Commissioners table adoption of newest septic ordinance for Kandiyohi County; some will see significant financial savings
WILLMAR -- A new Kandiyohi County ordinance on septic systems that was planned to go into effect in May has been tabled for an undetermined amount of time.
The change will mean significant financial savings to some residents.
The county commissioners were expected to give final approve to the new ordinance Tuesday, following approval last week by the planning commission.
The proposed ordinance contained new state regulations that counties were required to adopt by February of 2010.
But Eric VanDyken, Kandiyohi County assistant zoning administrator, said the Minnesota Pollution Control Agency is now reconsidering one of the more restrictive, and expensive standards that deals with septic treatment systems located in sand or gravel.
The MPCA is considering a "major revision of standards" that would significantly change requirements for how individual sewage systems are installed in sand and gravel," County Attorney Boyd Beccue told the commissioners.
The new standards would "greatly increase the cost" to homeowners, Beccue said.
If the county went ahead and adopted the new ordinance now, homeowners would have to comply with the strict and expensive requirements, VanDyken said.
Then, if the MPCA does decide to withdraw the requirement, the county would have to write an entirely new ordinance and go through another hearing process.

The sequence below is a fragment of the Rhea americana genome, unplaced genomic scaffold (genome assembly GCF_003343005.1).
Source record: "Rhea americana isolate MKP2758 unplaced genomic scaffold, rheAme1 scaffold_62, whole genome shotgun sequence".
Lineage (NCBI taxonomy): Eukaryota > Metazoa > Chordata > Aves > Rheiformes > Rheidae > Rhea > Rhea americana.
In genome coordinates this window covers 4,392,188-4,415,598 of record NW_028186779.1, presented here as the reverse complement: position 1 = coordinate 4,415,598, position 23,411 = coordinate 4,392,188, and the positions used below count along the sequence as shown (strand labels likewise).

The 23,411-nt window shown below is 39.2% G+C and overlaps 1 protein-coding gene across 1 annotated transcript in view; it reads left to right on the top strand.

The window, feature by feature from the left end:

It would also mean that, for a short time, anyone who installs a septic system in sand or gravel would have to meet the strict standards, but anyone before or after that, would not.
With the commissioner's decision to table the new ordinance, the county's existing ordinance will remain in place.
The commissioners also endorsed a position statement generated by the Association of Minnesota Counties that requests legislators to "fix" legislation they made last year that alters the "Green Ac-res" property tax program.
Green Ac-res was designed to preserve farm land by giving it protection from high property taxes brought on by neighboring development.
Changes made last year were creating record-keeping headaches for county assessors, would've resulted in property tax increases for landowners and would likely have made more farmland vulnerable to development.
The legislative fix proposed by Rep. Rod Skoe, DFL- Clearbrook, would eliminate the seven-year payback, allow owners to withdraw from the program without payback penalties, clarifies descriptions for eligible land and allows land to be transferred and to remain in the program.
In other news:
- The commissioners passed a resolution opposing Gov. Tim Pawlenty's "Human Services Authority Act" that would regionalize county human service departments.
- The commissioners approved a conditional use permit for Sandra Ryks to operate a home extended business in Green Lake Township but eliminated or revised conditions for parking and signs the planning commission had placed on the permit. Ryks intends to sell plants, fruits and vegetables from her home
- A grant application was approved that supports the Heartland Community Action Agency's funding request for its family homeless prevention and assistance program.
- The commissioners heard detailed reports on the "Parents Forever" program, childcare support services and the Central Minnesota Jobs and Training program. Randy Nelson, director of the Prairie Country Resource Conservation and Development area, gave a report on activities in the past year.